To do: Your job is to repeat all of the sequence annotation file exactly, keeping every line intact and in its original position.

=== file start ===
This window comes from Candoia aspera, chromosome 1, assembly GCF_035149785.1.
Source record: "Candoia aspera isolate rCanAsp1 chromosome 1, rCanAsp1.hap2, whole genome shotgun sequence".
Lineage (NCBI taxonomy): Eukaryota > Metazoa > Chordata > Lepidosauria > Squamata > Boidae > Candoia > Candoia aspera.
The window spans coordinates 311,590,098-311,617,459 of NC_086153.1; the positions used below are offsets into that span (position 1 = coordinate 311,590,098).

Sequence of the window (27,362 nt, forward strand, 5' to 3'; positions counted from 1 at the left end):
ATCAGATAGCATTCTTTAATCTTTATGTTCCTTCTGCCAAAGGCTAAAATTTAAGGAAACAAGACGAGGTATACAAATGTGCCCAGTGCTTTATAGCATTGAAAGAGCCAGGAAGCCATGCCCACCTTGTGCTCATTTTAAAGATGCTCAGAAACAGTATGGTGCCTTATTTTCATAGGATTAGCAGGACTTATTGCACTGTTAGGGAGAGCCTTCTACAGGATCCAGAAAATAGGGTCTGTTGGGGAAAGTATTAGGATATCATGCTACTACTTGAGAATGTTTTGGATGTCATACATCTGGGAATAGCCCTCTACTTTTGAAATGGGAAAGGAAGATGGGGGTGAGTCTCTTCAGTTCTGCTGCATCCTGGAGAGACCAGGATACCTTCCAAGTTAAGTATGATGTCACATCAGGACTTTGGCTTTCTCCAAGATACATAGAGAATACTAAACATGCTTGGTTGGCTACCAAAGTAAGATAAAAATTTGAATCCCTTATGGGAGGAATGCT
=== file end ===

This window comes from Candoia aspera, chromosome 1, assembly GCF_035149785.1.
Source record: "Candoia aspera isolate rCanAsp1 chromosome 1, rCanAsp1.hap2, whole genome shotgun sequence".
Lineage (NCBI taxonomy): Eukaryota > Metazoa > Chordata > Lepidosauria > Squamata > Boidae > Candoia > Candoia aspera.
The window spans coordinates 311,590,098-311,617,459 of NC_086153.1; the positions used below are offsets into that span (position 1 = coordinate 311,590,098).

Sequence of the window (27,362 nt, forward strand, 5' to 3'; positions counted from 1 at the left end):
ATCAGATAGCATTCTTTAATCTTTATGTTCCTTCTGCCAAAGGCTAAAATTTAAGGAAACAAGACGAGGTATACAAATGTGCCCAGTGCTTTATAGCATTGAAAGAGCCAGGAAGCCATGCCCACCTTGTGCTCATTTTAAAGATGCTCAGAAACAGTATGGTGCCTTATTTTCATAGGATTAGCAGGACTTATTGCACTGTTAGGGAGAGCCTTCTACAGGATCCAGAAAATAGGGTCTGTTGGGGAAAGTATTAGGATATCATGCTACTACTTGAGAATGTTTTGGATGTCATACATCTGGGAATAGCCCTCTACTTTTGAAATGGGAAAGGAAGATGGGGGTGAGTCTCTTCAGTTCTGCTGCATCCTGGAGAGACCAGGATACCTTCCAAGTTAAGTATGATGTCACATCAGGACTTTGGCTTTCTCCAAGATACATAGAGAATACTAAACATGCTTGGTTGGCTACCAAAGTAAGATAAAAATTTGAATCCCTTATGGGAGGAATGCT